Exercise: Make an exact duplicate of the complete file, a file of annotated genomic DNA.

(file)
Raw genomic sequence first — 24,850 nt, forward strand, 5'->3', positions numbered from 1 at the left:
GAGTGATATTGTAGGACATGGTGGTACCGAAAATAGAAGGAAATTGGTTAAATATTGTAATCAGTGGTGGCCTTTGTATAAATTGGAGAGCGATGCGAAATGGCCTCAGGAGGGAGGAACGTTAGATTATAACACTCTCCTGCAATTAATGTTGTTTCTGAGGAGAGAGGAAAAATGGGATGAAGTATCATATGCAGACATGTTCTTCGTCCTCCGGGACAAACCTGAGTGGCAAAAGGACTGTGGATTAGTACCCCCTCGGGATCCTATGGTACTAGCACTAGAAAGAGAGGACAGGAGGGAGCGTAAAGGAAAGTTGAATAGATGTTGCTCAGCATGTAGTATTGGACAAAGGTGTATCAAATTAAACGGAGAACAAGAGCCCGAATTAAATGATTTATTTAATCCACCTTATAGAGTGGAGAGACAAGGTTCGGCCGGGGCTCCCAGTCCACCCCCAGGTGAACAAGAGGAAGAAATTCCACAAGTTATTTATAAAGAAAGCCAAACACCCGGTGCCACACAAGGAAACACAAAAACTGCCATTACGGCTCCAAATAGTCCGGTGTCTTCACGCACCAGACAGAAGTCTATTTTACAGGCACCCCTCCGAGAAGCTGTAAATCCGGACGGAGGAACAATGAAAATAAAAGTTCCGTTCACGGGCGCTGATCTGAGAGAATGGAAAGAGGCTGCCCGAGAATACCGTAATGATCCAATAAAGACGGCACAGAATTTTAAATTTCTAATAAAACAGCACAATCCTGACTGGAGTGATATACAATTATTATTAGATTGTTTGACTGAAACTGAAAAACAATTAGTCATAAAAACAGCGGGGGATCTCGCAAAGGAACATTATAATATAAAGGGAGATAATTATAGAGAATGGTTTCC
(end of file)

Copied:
Raw genomic sequence first — 24,850 nt, forward strand, 5'->3', positions numbered from 1 at the left:
GAGTGATATTGTAGGACATGGTGGTACCGAAAATAGAAGGAAATTGGTTAAATATTGTAATCAGTGGTGGCCTTTGTATAAATTGGAGAGCGATGCGAAATGGCCTCAGGAGGGAGGAACGTTAGATTATAACACTCTCCTGCAATTAATGTTGTTTCTGAGGAGAGAGGAAAAATGGGATGAAGTATCATATGCAGACATGTTCTTCGTCCTCCGGGACAAACCTGAGTGGCAAAAGGACTGTGGATTAGTACCCCCTCGGGATCCTATGGTACTAGCACTAGAAAGAGAGGACAGGAGGGAGCGTAAAGGAAAGTTGAATAGATGTTGCTCAGCATGTAGTATTGGACAAAGGTGTATCAAATTAAACGGAGAACAAGAGCCCGAATTAAATGATTTATTTAATCCACCTTATAGAGTGGAGAGACAAGGTTCGGCCGGGGCTCCCAGTCCACCCCCAGGTGAACAAGAGGAAGAAATTCCACAAGTTATTTATAAAGAAAGCCAAACACCCGGTGCCACACAAGGAAACACAAAAACTGCCATTACGGCTCCAAATAGTCCGGTGTCTTCACGCACCAGACAGAAGTCTATTTTACAGGCACCCCTCCGAGAAGCTGTAAATCCGGACGGAGGAACAATGAAAATAAAAGTTCCGTTCACGGGCGCTGATCTGAGAGAATGGAAAGAGGCTGCCCGAGAATACCGTAATGATCCAATAAAGACGGCACAGAATTTTAAATTTCTAATAAAACAGCACAATCCTGACTGGAGTGATATACAATTATTATTAGATTGTTTGACTGAAACTGAAAAACAATTAGTCATAAAAACAGCGGGGGATCTCGCAAAGGAACATTATAATATAAAGGGAGATAATTATAGAGAATGGTTTCC